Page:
Reggie Bullock had a good career at North Carolina, and was selected with the twenty-fifth pick by the LA Clippers in 2013. There was never really a chance for him to shine there, however, as was the case with his first few years. Finally, in year #5, he cracked an NBA starting lineup, and he showed his worth. Read below as we discuss how Bullock got here, and his role moving forward.
In his rookie year in LA, Bullock appeared in 43 games, but played just nine minutes per night. He averaged three points per game. He was traded to the Suns during the following season, where he, again, didn’t get much of a chance. He signed a training camp deal with the Pistons before the 2015-16 season, where he ended up making the team’s roster. However, he would appear in just sixty-eight games over his first two seasons there, averaging around four minutes per contest. Last season, it finally came together for the former Tar Heel.
Last season, Bullock appeared in 62 games (with 52 starts), and really showed out. He shot 44.5% from the three-point line, while making two per game, and averaged 11.3 points, by far a career-high. He was a solid defender as well, patrolling the perimeter well. He had eight games where he scored twenty or more points, and was a fixture on this team last year. His ability to shoot is keeping him in the starting lineup, as that is an area that Stanley Johnson still struggles in.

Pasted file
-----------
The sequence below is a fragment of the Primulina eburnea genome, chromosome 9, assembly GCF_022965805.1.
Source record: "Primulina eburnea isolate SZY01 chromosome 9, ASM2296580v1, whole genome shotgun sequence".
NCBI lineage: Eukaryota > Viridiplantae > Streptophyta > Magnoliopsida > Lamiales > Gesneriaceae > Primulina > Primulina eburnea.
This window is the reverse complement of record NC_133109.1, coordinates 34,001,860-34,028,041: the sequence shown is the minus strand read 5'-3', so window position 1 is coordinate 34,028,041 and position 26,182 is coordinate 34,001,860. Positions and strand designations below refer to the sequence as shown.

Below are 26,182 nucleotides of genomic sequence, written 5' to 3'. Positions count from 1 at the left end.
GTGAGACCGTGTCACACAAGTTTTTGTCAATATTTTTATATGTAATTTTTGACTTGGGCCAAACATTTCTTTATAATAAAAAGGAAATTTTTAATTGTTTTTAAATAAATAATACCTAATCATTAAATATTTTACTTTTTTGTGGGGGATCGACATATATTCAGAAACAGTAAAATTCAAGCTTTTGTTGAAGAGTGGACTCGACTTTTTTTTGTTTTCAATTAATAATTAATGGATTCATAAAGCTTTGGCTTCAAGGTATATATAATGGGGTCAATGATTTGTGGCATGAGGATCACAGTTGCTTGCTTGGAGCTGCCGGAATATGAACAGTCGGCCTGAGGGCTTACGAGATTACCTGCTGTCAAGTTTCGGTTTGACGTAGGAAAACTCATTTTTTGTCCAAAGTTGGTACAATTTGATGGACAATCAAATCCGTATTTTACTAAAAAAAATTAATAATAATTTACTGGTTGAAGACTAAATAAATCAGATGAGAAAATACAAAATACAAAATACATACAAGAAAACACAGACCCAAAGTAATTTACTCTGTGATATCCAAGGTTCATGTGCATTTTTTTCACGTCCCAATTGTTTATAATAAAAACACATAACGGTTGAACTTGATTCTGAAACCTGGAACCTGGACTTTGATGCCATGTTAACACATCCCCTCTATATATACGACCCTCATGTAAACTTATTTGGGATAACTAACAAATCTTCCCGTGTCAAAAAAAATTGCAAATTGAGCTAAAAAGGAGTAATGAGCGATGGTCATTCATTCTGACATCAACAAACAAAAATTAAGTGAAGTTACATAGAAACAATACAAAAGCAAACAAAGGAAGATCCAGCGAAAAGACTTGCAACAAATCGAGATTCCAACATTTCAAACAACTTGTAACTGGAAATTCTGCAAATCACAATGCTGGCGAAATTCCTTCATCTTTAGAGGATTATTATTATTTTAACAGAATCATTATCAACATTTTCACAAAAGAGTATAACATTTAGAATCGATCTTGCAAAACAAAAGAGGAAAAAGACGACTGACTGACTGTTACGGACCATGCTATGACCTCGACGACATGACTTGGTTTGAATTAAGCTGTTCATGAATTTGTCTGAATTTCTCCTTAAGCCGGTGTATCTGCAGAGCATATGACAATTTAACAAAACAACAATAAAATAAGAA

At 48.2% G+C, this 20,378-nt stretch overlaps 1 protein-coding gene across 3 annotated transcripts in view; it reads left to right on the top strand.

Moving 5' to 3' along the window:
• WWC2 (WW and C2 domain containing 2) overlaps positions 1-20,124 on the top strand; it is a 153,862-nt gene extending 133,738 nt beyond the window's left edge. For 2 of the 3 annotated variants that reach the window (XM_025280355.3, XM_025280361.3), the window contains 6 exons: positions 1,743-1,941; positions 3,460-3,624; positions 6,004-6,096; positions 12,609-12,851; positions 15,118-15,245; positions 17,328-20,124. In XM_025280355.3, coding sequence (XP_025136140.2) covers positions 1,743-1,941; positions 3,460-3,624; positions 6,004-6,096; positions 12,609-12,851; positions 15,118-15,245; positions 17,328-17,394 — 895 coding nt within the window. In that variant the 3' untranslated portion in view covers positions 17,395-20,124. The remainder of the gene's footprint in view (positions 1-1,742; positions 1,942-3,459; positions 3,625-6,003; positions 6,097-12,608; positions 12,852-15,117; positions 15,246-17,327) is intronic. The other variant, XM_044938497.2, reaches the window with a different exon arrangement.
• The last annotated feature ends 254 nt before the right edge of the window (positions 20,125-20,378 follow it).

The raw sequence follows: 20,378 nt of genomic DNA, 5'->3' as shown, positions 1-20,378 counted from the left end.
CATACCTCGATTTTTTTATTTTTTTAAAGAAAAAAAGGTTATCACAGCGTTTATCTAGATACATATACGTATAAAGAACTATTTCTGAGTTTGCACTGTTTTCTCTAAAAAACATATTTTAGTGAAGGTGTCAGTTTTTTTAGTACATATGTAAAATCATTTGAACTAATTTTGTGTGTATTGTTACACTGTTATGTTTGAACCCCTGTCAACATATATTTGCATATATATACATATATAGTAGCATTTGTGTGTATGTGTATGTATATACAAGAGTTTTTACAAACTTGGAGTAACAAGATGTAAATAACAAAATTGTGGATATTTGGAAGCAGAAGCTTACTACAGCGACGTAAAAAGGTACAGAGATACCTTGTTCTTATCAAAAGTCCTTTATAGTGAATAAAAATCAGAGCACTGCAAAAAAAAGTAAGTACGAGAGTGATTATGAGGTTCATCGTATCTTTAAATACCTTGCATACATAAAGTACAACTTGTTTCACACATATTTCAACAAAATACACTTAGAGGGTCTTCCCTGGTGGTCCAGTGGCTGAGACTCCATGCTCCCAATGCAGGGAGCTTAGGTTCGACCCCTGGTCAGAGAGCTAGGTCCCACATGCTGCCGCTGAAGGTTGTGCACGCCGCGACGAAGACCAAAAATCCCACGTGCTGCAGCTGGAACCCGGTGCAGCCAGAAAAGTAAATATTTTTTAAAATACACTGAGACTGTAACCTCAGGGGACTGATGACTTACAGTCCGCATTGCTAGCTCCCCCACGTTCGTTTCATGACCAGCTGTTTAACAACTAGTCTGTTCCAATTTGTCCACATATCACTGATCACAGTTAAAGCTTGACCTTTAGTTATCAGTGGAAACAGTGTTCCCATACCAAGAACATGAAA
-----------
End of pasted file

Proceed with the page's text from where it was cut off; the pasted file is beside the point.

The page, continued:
The 27-year old Bullock’s impact this year should be around the same as it was last year. A guy that can knock down the three, and defend well. The Pistons are only paying him $2.5 million this year, an absolute steal at the production he provides them. He is a player that will be essential to any playoff opportunity the team wants to get. With a full season of Blake Griffin and a healthy Reggie Jackson, there is a lot of potential with this squad.
It’s very rare to find a player as cheap as Bullock in his fifth year in the league, with the production output he has given his team. For the Pistons, he is a key cog for the team, and a mentor for the up-and-coming Luke Kennard. Kennard is a sharpshooter who had a hard-time adjusting to life over the course of his first year in the NBA. Bullock is somebody that can relate, having taken five years to really find his niche.
Some stat predictions for Bullock next season:
30.0 minutes per game
14 points per game
2.1 rebounds per game
1.9 assists per game
1.2 steals per game
48% field goal percentage
43% three-point percentage
We should expect to see Bullock in the three-point shootout next season, and his name will be well-known by the fans by midseason. Bullock is on the come-up, watch out.